Jan. 15, 2010 — -- Linda Prusynski was practically speechless with relief and joy over the news that her daughter was pulled alive from the rubble in Haiti.
"It's just the most amazing thing," Prusynski told ABCNews.com today after receiving word that her daughter Rachel had been found and was coming back home to Boise, Idaho.
Rachel Prusynski told ABC News' Boise affiliate KIVI-TV that she'll "live her whole live trying to deserve being the one who made it out."
The 22-year-old had been working in a Port-au-Prince orphanage for two weeks when the powerful quake struck on Tuesday.
"The floor completely tipped to the side. I had to run towards the street side to not fall off the building," Rachel Prusynski said.
"We feel so fortunate," said Linda Prusynski. "Others weren't as lucky."
The relieved mom said three other volunteers were working with her daughter at the orphanage and she said one survived and two others died in the disaster.
Only one of those possible victims have been confirmed. The parents of Molly Hightower, 22, learned early this morning that their daughter had been found dead in the wreckage of the orphanage.
"Molly was a beautiful young lady," her uncle Craig Hightower told ABC News' Seattle affiliate KOMONews.com. "She had a great smile and clearly had a massive capacity for love and a big heart."
Americans desperate for news of their loved ones in Haiti rode a rollercoaster of hope and despair.
Dan Wooley, who had been traveling with Colorado Springs-based Compassion International, was pulled out alive today from a hotel elevator shaft where he had been trapped for the last four days.
Wooley helped rescue workers pull him up with ropes out of the elevator in what had once been the Hotel Montana. Wooley and another man, believed to be Haitian, were both rescued and embraced each other from their adjacent cots.
Wess Stafford, the CEO of Compassion International, tweeted this morning, "Thanks for praying...just learned one of our staff Dan Wooley has been found ALIVE and is being dug out of rubble of collapsed hotel! PTL!"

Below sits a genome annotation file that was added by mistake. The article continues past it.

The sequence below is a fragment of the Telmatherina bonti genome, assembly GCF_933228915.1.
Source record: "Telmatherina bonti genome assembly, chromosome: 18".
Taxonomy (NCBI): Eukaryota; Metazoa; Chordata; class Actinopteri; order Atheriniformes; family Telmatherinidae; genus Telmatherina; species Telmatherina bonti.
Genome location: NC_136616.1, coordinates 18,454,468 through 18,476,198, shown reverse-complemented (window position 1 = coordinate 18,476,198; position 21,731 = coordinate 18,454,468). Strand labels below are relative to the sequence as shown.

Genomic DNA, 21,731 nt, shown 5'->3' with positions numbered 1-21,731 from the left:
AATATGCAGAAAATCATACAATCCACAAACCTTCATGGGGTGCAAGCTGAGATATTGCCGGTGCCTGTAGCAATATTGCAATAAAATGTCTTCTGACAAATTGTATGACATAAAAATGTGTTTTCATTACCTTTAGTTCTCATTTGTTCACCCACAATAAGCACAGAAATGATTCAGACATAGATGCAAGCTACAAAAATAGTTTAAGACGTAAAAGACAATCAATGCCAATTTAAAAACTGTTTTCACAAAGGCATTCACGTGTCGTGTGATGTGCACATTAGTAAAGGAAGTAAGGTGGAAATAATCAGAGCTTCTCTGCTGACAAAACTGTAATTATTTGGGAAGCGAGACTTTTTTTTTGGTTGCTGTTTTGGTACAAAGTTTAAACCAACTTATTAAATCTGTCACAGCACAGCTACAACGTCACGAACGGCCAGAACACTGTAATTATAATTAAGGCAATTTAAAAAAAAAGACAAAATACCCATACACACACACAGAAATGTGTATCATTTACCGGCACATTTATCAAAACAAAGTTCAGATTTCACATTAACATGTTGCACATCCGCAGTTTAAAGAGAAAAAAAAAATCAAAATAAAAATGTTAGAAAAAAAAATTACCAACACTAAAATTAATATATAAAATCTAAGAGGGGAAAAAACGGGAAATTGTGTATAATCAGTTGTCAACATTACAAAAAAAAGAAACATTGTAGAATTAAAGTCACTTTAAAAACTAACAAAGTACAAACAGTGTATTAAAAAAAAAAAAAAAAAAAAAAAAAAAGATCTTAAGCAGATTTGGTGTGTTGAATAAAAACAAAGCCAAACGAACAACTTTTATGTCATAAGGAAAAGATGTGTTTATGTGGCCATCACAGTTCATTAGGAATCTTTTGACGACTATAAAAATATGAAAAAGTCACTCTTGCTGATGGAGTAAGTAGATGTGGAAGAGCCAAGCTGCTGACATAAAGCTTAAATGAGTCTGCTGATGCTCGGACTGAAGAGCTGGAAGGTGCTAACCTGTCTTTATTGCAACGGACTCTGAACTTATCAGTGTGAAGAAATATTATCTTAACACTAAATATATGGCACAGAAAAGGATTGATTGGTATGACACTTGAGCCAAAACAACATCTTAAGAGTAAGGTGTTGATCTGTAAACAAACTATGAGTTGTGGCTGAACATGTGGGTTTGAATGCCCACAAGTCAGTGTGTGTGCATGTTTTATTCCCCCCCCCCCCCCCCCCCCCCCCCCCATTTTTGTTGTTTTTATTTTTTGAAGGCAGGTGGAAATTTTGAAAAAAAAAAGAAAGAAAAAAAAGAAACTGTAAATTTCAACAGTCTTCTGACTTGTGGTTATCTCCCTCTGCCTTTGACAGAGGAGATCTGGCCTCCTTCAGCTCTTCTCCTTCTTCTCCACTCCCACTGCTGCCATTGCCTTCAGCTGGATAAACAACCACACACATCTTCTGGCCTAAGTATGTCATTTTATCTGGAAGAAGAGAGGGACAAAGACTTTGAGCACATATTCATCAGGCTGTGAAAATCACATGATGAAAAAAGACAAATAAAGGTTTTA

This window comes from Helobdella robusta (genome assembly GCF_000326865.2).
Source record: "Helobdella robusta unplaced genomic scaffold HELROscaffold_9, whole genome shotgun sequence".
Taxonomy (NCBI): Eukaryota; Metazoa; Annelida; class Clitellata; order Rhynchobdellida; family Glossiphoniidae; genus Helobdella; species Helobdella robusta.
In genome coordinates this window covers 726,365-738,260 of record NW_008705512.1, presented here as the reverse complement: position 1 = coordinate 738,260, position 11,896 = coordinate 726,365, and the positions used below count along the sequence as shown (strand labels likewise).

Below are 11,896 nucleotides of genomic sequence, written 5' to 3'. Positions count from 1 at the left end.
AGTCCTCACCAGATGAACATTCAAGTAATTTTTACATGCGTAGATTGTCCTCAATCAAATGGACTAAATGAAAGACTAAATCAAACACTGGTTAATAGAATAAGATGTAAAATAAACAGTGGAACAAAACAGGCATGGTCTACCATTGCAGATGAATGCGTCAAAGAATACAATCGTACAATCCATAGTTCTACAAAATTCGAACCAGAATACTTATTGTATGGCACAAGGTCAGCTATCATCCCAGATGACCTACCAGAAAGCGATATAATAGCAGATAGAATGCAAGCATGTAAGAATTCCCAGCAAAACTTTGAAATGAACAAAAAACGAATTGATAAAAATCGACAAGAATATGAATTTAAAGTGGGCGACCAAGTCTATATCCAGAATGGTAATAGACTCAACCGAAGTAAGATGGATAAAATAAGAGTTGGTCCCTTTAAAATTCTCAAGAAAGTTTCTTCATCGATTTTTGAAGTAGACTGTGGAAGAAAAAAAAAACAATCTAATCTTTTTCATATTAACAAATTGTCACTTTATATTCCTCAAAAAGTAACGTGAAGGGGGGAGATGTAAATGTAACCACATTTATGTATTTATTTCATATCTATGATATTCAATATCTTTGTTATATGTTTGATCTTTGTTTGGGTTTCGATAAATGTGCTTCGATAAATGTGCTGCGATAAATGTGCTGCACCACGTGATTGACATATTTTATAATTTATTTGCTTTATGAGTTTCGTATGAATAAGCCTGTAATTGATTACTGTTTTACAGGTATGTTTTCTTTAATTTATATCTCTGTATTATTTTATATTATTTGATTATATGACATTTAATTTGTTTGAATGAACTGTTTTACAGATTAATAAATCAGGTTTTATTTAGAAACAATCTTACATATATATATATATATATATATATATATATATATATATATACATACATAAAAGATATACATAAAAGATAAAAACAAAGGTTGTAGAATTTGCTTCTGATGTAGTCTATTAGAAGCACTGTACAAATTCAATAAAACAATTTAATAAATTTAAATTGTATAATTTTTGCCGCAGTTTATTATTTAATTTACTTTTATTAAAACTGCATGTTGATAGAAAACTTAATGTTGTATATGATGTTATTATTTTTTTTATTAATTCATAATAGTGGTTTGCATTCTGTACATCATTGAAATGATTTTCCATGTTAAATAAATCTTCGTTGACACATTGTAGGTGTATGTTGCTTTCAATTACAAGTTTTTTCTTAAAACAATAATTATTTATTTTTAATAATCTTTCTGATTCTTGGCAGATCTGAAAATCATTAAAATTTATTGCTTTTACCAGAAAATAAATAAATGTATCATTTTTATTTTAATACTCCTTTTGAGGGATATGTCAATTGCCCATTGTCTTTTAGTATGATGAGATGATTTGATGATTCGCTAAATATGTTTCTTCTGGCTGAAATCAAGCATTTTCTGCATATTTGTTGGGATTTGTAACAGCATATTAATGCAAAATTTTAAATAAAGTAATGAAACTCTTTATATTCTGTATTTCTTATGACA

New Jersey native Sarla Chand was also pulled from the Montana's rubble on Thursday.
Chand, who thanked rescue workers after being trapped for more than 50 hours in the remains of the hotel, described her experience as "Very very bad."
"It didn't take even a second for it to collapse, so there wasn't a warning. Everything collapsed. Thank you thank you," said Chand.
Richard Santos and Jim Gulley, also pulled from the Hotel Montana, said they survived on what they had in their pockets -- Orbitz gum and a Tootsie Roll lollipop.
Lynn University Students Still Missing
But other families are still enduring an agonizing wait for word on their loved ones.
An American named Rudy Bennett has been trapped in the same hotel and has reportedly been texting from underneath the rubble, hoping to be rescued. He has yet to be found.
Eight students from Lynn University in Boca Raton, Fla., were rescued in Haiti and reunited with their families in South Florida Wednesday night, but others from the school are still missing.
Three families of students at Lynn University who were told Thursday by contractors sent into the country to search for the missing students that their daughters had been located and were safe were told later that night that the information was wrong, and that their children had not been found.
"We don't know how this happened," said Jason Hughes, a spokesman for Lynn University.
Len Gengel, whose daughter Britney was one of the students believed to have been located but then was determined to still be unaccounted for, had thought he'd seen his daughter in a photograph.
"She's alive," the thrilled father gushed to reporters.
Gengel then traveled to Florida to meet his daughter, but instead got the news no parents want to hear: His daughter was still missing.
Lynn's Hughes said late last night that Gengel is "devastated," but still "hopeful" that they will eventually find his daughter.
Besides those three students, Lynn University is also searching for a fourth missing student and four faculty members.
It is believed that the students who are still missing were in rooms on the first and second floors of the Hotel Montana when the earthquake struck and that the two faculty advisors were in the hotel's fitness center.
ABC News' Kate Snow contributed to this report.